A film version of A Brief History of Time, directed by Errol Morris and produced by Steven Spielberg, premiered in 1992. A popular-level collection of essays, interviews, and talks titled Black Holes and Baby Universes and Other Essays was published in 1993 and a six-part television series Stephen Hawking’s Universe focussing entirely on science appeared in 1997. With a companion book. Hawking continued to write publishing The Universe in a Nutshell in 2001,and A Briefer History of Time, in 2005 with Leonard Mlodinow to update his earlier works with the aim of making them accessible to a wider audience, and God Created the Integers,in 2006. Hawking then developed a theory of “top-down cosmology”, with Thomas Hertog at CERN and Jim Hartle. This states that the universe had not one unique initial state but many different ones, and therefore that it is inappropriate to formulate a theory that predicts the universe’s current configuration from one particular initial state. It also posits that the present “selects” the past from a superposition of many possible histories. In doing so, the theory suggests a possible resolution of the fine-tuning question. Hawking continued to travel widely, travelling to Chile, Easter Island, South Africa, Spain (to receive the Fonseca Prize in 2008, Canada and the United States.

By 2003, Many physicists thought Hawking was wrong about Black Holes, so In a 2004 lecture in Dublin Hawking described his own, somewhat controversial solution to the information paradox problem, postulating that black holes have more than one topology. In his 2005 paper he argued that the information paradox was explained by examining all the alternative histories of universes, with the information loss in those with black holes being cancelled out by those without such loss. Hawking also emphatically argued, that the Higgs boson would never be found. The particle was proposed to exist as part of the Higgs field theory by Peter Higgs in 1964. Hawking and Higgs engaged in a heated and public debate over the matter in 2002 and again in 2008 until The particle was discovered in July 2012 at CERN following construction of the Large Hadron Collider, and Higgs subsequently won the Nobel Prize for Physics, in 2013 for his discovery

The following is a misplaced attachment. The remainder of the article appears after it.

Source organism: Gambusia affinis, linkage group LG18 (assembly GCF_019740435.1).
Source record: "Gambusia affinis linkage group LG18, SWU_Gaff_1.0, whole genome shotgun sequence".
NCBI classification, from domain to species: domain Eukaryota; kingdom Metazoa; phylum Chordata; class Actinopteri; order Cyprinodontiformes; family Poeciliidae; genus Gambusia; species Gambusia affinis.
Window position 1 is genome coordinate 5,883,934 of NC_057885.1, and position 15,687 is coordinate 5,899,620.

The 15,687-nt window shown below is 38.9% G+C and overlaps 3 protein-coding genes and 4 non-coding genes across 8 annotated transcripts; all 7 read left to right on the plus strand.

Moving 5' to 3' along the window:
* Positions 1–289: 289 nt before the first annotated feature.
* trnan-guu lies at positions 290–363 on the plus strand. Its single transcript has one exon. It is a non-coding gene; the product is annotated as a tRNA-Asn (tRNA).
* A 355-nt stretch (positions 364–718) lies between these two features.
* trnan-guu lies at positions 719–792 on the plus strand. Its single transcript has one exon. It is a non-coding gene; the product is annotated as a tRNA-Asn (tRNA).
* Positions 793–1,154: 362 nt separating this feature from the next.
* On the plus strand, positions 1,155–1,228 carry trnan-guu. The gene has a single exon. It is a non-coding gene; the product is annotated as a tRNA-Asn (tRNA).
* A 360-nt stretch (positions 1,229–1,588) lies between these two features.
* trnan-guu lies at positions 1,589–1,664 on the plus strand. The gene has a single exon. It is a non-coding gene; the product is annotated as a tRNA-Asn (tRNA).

In 2007, Hawking and his daughter Lucy published George’s Secret Key to the Universe, a children’s book designed to explain theoretical physics in an accessible fashion and featuring characters similar to those in the Hawking familyThe book was followed by sequels in 2009, 2011 and 2013. Following a 1002 UK-wide vote, the BBC included Hawking in their list of the 100 Greatest Britons. He was awarded the Copley Medal from the Royal Society, the Presidential Medal of Freedom, which is America’s highest civilian honour and the Russian Special Fundamental Physics Prize. Several buildings have been named after him, including the Stephen W. Hawking Science Museum in San Salvador, El Salvador, the Stephen Hawking Building in Cambridge, and the Stephen Hawking Centre at the Perimeter Institute in Canada. Appropriately, given Hawking’s association with time, he unveiled the mechanical “Chronophage” (or time-eating) Corpus Clock at Corpus Christi College, Cambridge in September 2008.

During his career, Hawking supervised 39 successful PhD students. Hawking retired as Lucasian Professor of Mathematics in 2009 and worked as director of research at the Cambridge University Department of Applied Mathematics and Theoretical Physics. In 2009 Hawking held a party open to all, complete with hors d’oeuvres and iced champagne, as a tongue-in-cheek test of his 1992 conjecture that travel into the past is effectively impossible, but only publicized it afterwards. In 2015, Hawking helped launch Breakthrough Initiatives, an effort to search for extraterrestrial life. Hawking created Stephen Hawking: Expedition New Earth, a documentary on space colonisation, as a 2017 episode of Tomorrow’s World. In 2017, Hawking was awarded an Honorary Doctorate from Imperial College London.